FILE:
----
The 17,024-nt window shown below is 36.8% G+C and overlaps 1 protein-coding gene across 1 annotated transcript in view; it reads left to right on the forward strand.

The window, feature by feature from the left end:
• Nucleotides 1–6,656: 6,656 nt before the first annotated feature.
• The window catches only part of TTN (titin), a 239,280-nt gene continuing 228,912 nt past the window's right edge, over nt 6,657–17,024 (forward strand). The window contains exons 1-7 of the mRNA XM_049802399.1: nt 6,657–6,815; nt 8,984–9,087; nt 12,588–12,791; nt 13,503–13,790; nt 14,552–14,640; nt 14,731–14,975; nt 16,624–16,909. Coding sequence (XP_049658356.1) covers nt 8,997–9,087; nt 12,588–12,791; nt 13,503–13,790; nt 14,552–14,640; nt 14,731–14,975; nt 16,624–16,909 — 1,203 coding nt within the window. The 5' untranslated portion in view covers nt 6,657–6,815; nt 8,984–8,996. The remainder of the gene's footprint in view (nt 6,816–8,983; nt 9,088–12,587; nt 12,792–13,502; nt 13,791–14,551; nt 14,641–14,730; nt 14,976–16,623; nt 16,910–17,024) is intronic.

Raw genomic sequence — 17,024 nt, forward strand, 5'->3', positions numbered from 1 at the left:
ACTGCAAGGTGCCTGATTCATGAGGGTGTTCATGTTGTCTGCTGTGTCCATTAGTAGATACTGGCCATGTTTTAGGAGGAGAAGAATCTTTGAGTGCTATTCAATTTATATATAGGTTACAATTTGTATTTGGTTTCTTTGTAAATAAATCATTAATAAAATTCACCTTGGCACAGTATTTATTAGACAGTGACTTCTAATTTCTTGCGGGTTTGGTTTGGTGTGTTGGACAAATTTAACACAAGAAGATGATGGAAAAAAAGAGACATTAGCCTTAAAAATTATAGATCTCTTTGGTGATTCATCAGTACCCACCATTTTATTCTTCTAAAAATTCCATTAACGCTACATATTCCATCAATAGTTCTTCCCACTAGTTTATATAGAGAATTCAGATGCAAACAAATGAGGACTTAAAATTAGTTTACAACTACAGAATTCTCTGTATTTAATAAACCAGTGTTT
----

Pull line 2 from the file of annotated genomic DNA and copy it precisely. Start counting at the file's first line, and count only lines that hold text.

The window, feature by feature from the left end: